34 Water and Climate Center Windroses – July Redmond, Oregon

35 Water and Climate Center Windroses – August Redmond, Oregon

36 Water and Climate Center Windroses – September Redmond, Oregon

37 Water and Climate Center Windroses – October Redmond, Oregon

38 Water and Climate Center Windroses – November Redmond, Oregon

39 Water and Climate Center Windroses – December Redmond, Oregon

40 Meteorological Parameters Valley Flows Winds may flow along a valley near the surface but be different aloft (away from the topographical influences) Winds may flow along a valley near the surface but be different aloft (away from the topographical influences) Surface heating/cooling: Surface heating/cooling: Surface cooling creates downslope flows, advecting smoke into drainage areas where roads often are. Surface heating in the morning creates upslope flows, lofting smoke. Photo by Roger Ottmar.

41 Meteorological Parameters Mixing Height Height of the atmosphere above the ground which is well mixed due either to mechanical turbulence or convective turbulence. Height of the atmosphere above the ground which is well mixed due either to mechanical turbulence or convective turbulence. Smoke has the potential to disperse vertically in the atmosphere up to the height of the mixing height. Smoke has the potential to disperse vertically in the atmosphere up to the height of the mixing height. A low mixing height can limit how the smoke disperses and can lead to greater smoke concentrations near the ground. A low mixing height can limit how the smoke disperses and can lead to greater smoke concentrations near the ground.

42 Meteorological Parameters Ventilation Index Ventilation Index (VENT) = mixing height x transport winds Ventilation Index (VENT) = mixing height x transport winds Transport Winds - average wind speed through the mixing layer. Transport Winds - average wind speed through the mixing layer. Dispersive capability of the atmosphere given in a single number Dispersive capability of the atmosphere given in a single number Caveats: Caveats: High transport winds & low mixing height - smoke will be kept close to the ground High transport winds & low mixing height - smoke will be kept close to the ground Low transport winds & high mixing height is high - smoke will loft high into the atmosphere (good dispersion) BUT fire behavior could be erratic. Low transport winds & high mixing height is high - smoke will loft high into the atmosphere (good dispersion) BUT fire behavior could be erratic. A single national scale does not exist for VENT so investigate your local implementation. A single national scale does not exist for VENT so investigate your local implementation.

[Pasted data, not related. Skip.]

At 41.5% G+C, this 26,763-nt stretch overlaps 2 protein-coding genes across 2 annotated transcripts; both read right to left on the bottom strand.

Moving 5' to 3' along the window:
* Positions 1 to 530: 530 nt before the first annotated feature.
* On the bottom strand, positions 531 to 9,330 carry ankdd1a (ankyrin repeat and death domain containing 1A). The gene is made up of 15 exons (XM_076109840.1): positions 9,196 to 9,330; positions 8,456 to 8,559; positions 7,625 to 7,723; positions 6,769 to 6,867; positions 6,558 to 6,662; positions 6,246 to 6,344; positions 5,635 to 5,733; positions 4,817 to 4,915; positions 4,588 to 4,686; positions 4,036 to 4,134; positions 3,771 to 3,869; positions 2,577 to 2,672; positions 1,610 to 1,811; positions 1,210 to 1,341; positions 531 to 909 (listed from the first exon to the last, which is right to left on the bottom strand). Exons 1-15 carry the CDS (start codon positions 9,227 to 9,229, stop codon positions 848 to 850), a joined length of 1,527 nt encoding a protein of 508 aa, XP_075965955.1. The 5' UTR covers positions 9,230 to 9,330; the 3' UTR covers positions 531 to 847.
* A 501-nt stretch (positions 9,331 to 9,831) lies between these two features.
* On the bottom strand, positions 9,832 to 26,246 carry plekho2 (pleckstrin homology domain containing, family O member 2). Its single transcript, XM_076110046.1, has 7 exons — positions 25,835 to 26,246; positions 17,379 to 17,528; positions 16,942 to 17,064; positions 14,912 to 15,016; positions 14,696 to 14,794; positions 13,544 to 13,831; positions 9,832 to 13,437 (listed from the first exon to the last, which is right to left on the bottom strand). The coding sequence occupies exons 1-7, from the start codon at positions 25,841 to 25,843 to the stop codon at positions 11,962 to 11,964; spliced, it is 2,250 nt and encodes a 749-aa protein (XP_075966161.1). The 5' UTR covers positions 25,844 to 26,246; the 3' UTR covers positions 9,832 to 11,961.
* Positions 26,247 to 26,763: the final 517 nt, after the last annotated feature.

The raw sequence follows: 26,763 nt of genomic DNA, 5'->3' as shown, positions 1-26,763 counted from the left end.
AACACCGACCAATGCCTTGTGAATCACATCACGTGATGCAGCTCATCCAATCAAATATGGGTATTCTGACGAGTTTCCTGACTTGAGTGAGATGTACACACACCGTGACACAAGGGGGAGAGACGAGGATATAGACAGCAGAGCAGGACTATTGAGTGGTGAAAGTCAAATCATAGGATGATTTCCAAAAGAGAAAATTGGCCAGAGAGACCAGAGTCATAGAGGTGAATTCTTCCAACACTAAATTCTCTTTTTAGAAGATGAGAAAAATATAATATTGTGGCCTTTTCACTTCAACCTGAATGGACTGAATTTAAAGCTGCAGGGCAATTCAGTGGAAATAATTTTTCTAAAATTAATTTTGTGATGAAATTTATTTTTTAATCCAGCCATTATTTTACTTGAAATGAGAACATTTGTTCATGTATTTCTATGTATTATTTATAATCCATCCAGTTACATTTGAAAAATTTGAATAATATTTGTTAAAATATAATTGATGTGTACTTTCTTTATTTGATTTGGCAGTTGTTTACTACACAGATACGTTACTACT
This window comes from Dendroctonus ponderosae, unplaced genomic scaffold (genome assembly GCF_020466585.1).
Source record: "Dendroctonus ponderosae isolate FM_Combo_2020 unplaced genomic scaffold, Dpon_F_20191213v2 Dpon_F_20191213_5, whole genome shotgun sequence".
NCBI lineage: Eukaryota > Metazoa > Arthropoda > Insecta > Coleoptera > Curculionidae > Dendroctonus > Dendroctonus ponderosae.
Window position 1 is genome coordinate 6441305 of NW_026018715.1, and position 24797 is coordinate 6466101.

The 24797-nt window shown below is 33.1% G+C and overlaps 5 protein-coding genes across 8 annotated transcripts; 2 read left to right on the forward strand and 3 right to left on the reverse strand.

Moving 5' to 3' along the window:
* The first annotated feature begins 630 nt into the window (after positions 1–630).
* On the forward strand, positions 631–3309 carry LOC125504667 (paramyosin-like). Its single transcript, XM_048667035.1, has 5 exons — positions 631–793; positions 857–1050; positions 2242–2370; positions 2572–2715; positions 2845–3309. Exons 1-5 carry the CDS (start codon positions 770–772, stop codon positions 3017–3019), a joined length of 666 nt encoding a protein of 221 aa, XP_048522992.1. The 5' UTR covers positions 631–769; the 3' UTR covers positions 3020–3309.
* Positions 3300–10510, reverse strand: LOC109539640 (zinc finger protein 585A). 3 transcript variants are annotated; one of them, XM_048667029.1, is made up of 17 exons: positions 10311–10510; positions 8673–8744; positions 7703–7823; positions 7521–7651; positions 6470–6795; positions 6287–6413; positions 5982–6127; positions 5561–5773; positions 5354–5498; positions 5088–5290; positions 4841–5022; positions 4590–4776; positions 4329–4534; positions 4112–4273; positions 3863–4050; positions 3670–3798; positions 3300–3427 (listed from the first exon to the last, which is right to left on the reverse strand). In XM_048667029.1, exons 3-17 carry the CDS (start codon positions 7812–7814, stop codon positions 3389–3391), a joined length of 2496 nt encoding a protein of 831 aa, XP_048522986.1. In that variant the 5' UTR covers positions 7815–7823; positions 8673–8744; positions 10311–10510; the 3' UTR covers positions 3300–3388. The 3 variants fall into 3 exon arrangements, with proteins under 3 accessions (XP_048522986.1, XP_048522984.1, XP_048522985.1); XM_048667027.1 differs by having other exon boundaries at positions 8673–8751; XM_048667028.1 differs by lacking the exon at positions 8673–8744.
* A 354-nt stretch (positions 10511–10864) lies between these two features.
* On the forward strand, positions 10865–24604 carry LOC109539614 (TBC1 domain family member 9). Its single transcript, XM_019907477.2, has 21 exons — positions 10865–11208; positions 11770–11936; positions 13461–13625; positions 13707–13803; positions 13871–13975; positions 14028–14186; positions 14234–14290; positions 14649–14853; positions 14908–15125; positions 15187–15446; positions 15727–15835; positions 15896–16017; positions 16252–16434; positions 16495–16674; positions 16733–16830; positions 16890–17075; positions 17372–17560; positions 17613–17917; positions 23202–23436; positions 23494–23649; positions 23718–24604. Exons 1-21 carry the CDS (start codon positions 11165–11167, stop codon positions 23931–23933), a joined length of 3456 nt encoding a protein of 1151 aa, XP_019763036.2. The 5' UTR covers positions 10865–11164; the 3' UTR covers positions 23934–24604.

43 Meteorological Parameters Atmospheric Stability Measure of the atmosphere's tendency to encourage or deter vertical motion. Unstable Atmosphere - Vertical Mixing - Smoke not at surface - Erratic fire behavior possible Stable Atmosphere - Vertical Mixing limited - Smoke at surface (photos by Roger Ottmar, USFS)